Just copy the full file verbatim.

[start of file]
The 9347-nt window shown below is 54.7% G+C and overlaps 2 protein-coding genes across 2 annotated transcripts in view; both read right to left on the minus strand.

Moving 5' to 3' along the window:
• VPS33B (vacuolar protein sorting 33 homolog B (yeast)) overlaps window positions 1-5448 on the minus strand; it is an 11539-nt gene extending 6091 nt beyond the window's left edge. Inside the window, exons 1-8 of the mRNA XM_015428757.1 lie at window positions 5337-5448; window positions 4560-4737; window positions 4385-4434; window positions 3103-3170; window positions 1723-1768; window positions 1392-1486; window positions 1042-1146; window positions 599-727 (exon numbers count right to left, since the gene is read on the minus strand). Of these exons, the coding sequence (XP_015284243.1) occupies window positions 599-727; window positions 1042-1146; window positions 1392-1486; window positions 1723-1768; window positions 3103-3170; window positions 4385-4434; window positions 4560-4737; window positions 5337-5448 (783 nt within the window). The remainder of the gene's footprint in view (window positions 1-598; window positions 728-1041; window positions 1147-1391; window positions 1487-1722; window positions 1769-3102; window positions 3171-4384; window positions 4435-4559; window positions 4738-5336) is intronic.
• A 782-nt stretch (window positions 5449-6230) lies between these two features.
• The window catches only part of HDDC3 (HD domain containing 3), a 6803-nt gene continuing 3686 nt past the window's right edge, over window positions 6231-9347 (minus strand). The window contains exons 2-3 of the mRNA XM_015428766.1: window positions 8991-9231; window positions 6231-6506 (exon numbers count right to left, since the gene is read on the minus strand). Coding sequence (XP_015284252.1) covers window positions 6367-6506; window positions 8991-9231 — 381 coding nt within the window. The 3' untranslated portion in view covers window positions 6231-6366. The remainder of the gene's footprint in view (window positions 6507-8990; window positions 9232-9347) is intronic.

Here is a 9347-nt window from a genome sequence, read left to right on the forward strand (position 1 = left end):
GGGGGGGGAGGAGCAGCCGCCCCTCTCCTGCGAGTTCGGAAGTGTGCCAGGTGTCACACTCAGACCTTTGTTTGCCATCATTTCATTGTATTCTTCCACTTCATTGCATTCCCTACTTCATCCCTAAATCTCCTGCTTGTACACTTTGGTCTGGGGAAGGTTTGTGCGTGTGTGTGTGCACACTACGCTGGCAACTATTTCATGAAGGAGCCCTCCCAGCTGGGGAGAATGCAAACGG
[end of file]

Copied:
The 9347-nt window shown below is 54.7% G+C and overlaps 2 protein-coding genes across 2 annotated transcripts in view; both read right to left on the minus strand.

Moving 5' to 3' along the window:
• VPS33B (vacuolar protein sorting 33 homolog B (yeast)) overlaps window positions 1-5448 on the minus strand; it is an 11539-nt gene extending 6091 nt beyond the window's left edge. Inside the window, exons 1-8 of the mRNA XM_015428757.1 lie at window positions 5337-5448; window positions 4560-4737; window positions 4385-4434; window positions 3103-3170; window positions 1723-1768; window positions 1392-1486; window positions 1042-1146; window positions 599-727 (exon numbers count right to left, since the gene is read on the minus strand). Of these exons, the coding sequence (XP_015284243.1) occupies window positions 599-727; window positions 1042-1146; window positions 1392-1486; window positions 1723-1768; window positions 3103-3170; window positions 4385-4434; window positions 4560-4737; window positions 5337-5448 (783 nt within the window). The remainder of the gene's footprint in view (window positions 1-598; window positions 728-1041; window positions 1147-1391; window positions 1487-1722; window positions 1769-3102; window positions 3171-4384; window positions 4435-4559; window positions 4738-5336) is intronic.
• A 782-nt stretch (window positions 5449-6230) lies between these two features.
• The window catches only part of HDDC3 (HD domain containing 3), a 6803-nt gene continuing 3686 nt past the window's right edge, over window positions 6231-9347 (minus strand). The window contains exons 2-3 of the mRNA XM_015428766.1: window positions 8991-9231; window positions 6231-6506 (exon numbers count right to left, since the gene is read on the minus strand). Coding sequence (XP_015284252.1) covers window positions 6367-6506; window positions 8991-9231 — 381 coding nt within the window. The 3' untranslated portion in view covers window positions 6231-6366. The remainder of the gene's footprint in view (window positions 6507-8990; window positions 9232-9347) is intronic.

Here is a 9347-nt window from a genome sequence, read left to right on the forward strand (position 1 = left end):
GGGGGGGGAGGAGCAGCCGCCCCTCTCCTGCGAGTTCGGAAGTGTGCCAGGTGTCACACTCAGACCTTTGTTTGCCATCATTTCATTGTATTCTTCCACTTCATTGCATTCCCTACTTCATCCCTAAATCTCCTGCTTGTACACTTTGGTCTGGGGAAGGTTTGTGCGTGTGTGTGTGCACACTACGCTGGCAACTATTTCATGAAGGAGCCCTCCCAGCTGGGGAGAATGCAAACGG